It is often fun to pick up a classic that has been reimagined either with the original characters or with a new interpretation. A manga version of Pride and Prejudice by Jane Austen takes this to a whole new level. While reading the original book, several times over, I have created my own mental images to go along with the story but seeing the book play out in these intricate and carefully crafted illustrations, by Po Tse, is amazing! Summarising Austen is VERY difficult and leeway has to be given to condense it into a format like manga. For the most part, I think the author, Stacy King, has done a phenomenal job of capturing the essence and energy. As an enthusiast, I want every line but I can appreciate how this platform will encourage a new generation of readers to pick up and experience Austen and that can never be a bad thing.
For those of you who have never read manga, “Manga (漫画 Manga?) are comics created in Japan or by creators in the Japanese language, conforming to a style developed in Japan in the late 19th century. They have a long and complex pre-history in earlier Japanese art.[2. “Manga” as a term used outside Japan refers to comics originally published in Japan. Owing to this heritage the book reads from right to left and starts at what Westerners would term the back of the book making it an authentic experience!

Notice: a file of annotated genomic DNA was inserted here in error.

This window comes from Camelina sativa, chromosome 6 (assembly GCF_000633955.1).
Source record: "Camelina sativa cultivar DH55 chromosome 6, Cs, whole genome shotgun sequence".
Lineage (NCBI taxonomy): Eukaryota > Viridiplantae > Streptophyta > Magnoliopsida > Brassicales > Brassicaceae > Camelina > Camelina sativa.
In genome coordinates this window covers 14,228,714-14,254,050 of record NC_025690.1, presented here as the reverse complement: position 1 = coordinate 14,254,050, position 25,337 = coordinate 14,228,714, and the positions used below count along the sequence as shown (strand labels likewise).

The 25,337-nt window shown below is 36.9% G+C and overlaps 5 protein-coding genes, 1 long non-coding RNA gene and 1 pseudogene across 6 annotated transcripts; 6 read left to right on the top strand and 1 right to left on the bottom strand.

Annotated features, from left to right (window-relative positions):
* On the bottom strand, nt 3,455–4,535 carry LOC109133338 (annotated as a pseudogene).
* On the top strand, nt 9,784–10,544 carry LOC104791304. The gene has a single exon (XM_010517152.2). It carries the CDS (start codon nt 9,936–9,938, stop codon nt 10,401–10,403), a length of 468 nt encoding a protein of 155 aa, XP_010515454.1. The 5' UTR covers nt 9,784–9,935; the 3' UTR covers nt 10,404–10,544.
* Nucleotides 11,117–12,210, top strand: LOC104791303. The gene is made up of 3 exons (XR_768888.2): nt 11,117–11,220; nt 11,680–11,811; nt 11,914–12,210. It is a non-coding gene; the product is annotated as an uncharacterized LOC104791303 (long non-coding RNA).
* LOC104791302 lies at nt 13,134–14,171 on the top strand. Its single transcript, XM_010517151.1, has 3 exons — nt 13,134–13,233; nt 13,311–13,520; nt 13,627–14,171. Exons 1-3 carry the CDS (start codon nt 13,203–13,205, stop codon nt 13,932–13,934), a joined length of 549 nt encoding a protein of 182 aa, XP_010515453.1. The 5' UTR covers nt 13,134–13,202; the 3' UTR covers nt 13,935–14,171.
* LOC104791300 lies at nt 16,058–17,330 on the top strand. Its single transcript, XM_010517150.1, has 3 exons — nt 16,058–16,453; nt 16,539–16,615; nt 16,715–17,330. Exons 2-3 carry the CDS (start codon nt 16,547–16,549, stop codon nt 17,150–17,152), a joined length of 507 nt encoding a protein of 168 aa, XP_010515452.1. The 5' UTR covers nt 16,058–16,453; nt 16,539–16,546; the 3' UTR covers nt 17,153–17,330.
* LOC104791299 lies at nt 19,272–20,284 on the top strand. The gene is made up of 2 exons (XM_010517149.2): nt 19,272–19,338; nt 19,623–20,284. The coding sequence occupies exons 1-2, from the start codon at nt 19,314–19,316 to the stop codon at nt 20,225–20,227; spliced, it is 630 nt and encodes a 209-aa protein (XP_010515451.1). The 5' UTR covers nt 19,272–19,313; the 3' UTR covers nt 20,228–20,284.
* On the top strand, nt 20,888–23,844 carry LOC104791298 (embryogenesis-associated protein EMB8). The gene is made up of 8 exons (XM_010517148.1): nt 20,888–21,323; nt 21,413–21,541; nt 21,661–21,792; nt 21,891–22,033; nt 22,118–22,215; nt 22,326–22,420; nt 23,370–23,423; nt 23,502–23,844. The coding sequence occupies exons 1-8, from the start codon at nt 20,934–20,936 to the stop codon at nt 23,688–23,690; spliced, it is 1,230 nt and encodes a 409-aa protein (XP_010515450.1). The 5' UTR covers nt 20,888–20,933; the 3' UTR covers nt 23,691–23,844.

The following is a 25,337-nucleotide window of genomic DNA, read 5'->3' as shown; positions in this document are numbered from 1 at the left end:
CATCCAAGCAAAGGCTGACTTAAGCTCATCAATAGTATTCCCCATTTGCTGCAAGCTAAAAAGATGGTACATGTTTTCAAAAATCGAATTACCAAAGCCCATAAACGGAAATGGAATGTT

From the back cover:
“Udon publishes a deliciously dramatic graphic novel from the familiar tale of courtship between a prejudiced country girl and a prideful member of the upper class. Elizabeth Bennet’s mother decides that her daughters will be perfectly matched with her rich new neighbor, Mr. Bingley, and his guest, Mr. Darcy. Before the couples can pair off into the happiness of forever after, Elizabeth must see through the machinations of the dishonest Mr. Wickham, endure the manipulations of Lady Catherine de Bourgh, and most importantly, conquer her own bias against Mr. Darcy. The animation studio, Morpheus, creates realistic settings and costumes, which strongly echo the TV and movie adaptations. King adapts Jane Austen’s work by stripping down the dialogue and descriptions and emphasizing the tragicomic elements. Austen’s cutting social critique softens into melodrama and comical episodes that prominently feature the absurdly avaricious Bennett matriarch. Tse’s artwork reflects the new direction, where roses soften the frames of character portraits and extra attention goes into the expressions. This work features highlights of dialogue from the original book and could act as a gateway to the world of the graphic novel. For manga lovers, this book would help make Austen accessible with the inclusion of comedy, which leavens the shoujo’s tendency toward the histrionic. The chibi version of a cranky Mr. Darcy is well worth the price of admission. Classrooms might benefit from their upcoming series of classics, including Les Miserables.” –VOYA (Voice of Youth Advocates)